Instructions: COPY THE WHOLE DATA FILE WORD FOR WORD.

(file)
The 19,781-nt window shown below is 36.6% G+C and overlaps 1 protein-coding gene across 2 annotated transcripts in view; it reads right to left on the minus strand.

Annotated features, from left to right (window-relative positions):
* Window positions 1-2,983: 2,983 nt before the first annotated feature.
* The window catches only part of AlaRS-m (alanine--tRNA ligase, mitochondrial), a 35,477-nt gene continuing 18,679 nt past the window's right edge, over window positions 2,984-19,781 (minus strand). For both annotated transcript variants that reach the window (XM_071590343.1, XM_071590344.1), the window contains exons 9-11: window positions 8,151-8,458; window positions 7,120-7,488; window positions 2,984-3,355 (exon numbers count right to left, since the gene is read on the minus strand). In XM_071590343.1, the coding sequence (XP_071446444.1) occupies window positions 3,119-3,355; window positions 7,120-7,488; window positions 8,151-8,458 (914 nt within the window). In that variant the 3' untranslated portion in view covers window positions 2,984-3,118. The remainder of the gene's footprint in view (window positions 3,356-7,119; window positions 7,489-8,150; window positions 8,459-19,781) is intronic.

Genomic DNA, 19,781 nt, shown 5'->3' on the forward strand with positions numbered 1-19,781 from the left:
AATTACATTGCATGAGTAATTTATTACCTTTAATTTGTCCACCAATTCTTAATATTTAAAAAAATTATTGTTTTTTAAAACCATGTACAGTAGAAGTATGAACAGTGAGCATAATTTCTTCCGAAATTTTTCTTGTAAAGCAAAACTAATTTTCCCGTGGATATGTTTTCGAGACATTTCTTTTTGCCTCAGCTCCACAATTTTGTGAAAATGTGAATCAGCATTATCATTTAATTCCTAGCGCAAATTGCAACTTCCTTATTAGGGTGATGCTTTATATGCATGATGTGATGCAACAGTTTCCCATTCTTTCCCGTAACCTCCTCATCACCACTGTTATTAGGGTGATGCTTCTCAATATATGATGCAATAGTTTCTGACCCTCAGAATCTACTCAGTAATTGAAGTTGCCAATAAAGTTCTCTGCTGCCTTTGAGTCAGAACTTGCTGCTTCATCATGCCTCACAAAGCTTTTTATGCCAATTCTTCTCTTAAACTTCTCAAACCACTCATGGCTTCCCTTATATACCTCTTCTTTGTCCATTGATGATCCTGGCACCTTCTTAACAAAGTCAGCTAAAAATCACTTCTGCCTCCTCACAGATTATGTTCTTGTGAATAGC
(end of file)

The 19,781-nt window shown below is 36.6% G+C and overlaps 1 protein-coding gene across 2 annotated transcripts in view; it reads right to left on the minus strand.

Annotated features, from left to right (window-relative positions):
* Window positions 1-2,983: 2,983 nt before the first annotated feature.
* The window catches only part of AlaRS-m (alanine--tRNA ligase, mitochondrial), a 35,477-nt gene continuing 18,679 nt past the window's right edge, over window positions 2,984-19,781 (minus strand). For both annotated transcript variants that reach the window (XM_071590343.1, XM_071590344.1), the window contains exons 9-11: window positions 8,151-8,458; window positions 7,120-7,488; window positions 2,984-3,355 (exon numbers count right to left, since the gene is read on the minus strand). In XM_071590343.1, the coding sequence (XP_071446444.1) occupies window positions 3,119-3,355; window positions 7,120-7,488; window positions 8,151-8,458 (914 nt within the window). In that variant the 3' untranslated portion in view covers window positions 2,984-3,118. The remainder of the gene's footprint in view (window positions 3,356-7,119; window positions 7,489-8,150; window positions 8,459-19,781) is intronic.

Genomic DNA, 19,781 nt, shown 5'->3' on the forward strand with positions numbered 1-19,781 from the left:
AATTACATTGCATGAGTAATTTATTACCTTTAATTTGTCCACCAATTCTTAATATTTAAAAAAATTATTGTTTTTTAAAACCATGTACAGTAGAAGTATGAACAGTGAGCATAATTTCTTCCGAAATTTTTCTTGTAAAGCAAAACTAATTTTCCCGTGGATATGTTTTCGAGACATTTCTTTTTGCCTCAGCTCCACAATTTTGTGAAAATGTGAATCAGCATTATCATTTAATTCCTAGCGCAAATTGCAACTTCCTTATTAGGGTGATGCTTTATATGCATGATGTGATGCAACAGTTTCCCATTCTTTCCCGTAACCTCCTCATCACCACTGTTATTAGGGTGATGCTTCTCAATATATGATGCAATAGTTTCTGACCCTCAGAATCTACTCAGTAATTGAAGTTGCCAATAAAGTTCTCTGCTGCCTTTGAGTCAGAACTTGCTGCTTCATCATGCCTCACAAAGCTTTTTATGCCAATTCTTCTCTTAAACTTCTCAAACCACTCATGGCTTCCCTTATATACCTCTTCTTTGTCCATTGATGATCCTGGCACCTTCTTAACAAAGTCAGCTAAAAATCACTTCTGCCTCCTCACAGATTATGTTCTTGTGAATAGC